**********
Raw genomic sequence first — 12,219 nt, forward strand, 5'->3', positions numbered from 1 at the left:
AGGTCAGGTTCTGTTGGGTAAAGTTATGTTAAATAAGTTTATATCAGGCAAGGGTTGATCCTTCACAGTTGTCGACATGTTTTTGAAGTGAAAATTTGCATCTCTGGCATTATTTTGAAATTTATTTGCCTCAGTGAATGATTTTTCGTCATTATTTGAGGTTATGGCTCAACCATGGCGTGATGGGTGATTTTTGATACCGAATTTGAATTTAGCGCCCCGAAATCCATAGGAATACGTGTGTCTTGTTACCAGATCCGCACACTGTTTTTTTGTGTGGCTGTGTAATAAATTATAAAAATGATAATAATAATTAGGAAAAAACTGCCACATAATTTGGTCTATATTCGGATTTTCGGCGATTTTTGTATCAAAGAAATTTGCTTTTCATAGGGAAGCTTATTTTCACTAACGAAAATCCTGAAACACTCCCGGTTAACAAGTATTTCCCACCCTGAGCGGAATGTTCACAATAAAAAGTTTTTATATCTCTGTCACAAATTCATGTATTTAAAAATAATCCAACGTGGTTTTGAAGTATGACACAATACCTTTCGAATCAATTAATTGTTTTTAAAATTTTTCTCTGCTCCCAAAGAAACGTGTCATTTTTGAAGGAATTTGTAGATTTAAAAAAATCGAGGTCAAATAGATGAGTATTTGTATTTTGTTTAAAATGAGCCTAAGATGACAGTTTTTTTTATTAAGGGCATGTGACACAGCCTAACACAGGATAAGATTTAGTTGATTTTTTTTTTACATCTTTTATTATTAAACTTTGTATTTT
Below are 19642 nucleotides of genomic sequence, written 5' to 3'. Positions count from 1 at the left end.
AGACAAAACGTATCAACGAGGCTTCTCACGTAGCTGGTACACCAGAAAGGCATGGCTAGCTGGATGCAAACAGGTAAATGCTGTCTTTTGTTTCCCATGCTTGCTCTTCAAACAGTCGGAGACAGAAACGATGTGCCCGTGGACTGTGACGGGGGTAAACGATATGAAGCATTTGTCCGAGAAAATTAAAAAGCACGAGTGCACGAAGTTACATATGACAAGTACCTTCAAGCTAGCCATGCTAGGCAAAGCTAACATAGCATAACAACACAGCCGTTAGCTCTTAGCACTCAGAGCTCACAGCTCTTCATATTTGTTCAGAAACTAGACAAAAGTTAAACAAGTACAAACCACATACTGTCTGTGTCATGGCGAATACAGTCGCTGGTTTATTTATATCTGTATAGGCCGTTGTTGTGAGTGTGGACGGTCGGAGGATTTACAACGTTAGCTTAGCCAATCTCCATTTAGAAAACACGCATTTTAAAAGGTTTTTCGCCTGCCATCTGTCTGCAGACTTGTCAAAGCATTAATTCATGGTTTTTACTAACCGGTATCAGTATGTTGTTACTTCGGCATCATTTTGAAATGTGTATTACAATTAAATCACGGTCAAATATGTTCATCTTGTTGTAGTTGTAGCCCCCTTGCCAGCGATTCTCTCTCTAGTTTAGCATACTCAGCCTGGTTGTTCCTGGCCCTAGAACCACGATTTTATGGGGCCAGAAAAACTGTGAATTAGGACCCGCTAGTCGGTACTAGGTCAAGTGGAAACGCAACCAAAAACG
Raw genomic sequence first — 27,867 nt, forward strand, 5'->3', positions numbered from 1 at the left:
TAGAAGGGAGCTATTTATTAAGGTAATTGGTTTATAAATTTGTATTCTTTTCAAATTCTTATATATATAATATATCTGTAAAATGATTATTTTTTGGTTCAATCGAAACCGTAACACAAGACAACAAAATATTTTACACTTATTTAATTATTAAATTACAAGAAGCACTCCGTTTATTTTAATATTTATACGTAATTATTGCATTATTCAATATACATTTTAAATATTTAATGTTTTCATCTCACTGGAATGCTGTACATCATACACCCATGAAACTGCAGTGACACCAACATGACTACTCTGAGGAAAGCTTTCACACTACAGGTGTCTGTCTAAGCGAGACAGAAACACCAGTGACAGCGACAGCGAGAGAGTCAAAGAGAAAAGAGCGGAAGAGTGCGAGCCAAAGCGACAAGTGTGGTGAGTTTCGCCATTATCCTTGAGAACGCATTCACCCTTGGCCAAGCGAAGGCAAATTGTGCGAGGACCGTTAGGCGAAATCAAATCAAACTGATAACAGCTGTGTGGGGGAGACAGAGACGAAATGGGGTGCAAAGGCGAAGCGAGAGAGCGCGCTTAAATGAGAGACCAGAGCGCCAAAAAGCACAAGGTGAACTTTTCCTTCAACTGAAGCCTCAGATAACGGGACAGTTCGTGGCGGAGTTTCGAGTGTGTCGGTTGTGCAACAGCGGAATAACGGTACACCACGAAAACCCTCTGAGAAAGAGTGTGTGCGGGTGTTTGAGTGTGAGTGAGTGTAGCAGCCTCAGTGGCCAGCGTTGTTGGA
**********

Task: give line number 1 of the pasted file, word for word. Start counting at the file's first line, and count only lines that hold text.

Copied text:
Raw genomic sequence first — 12,219 nt, forward strand, 5'->3', positions numbered from 1 at the left: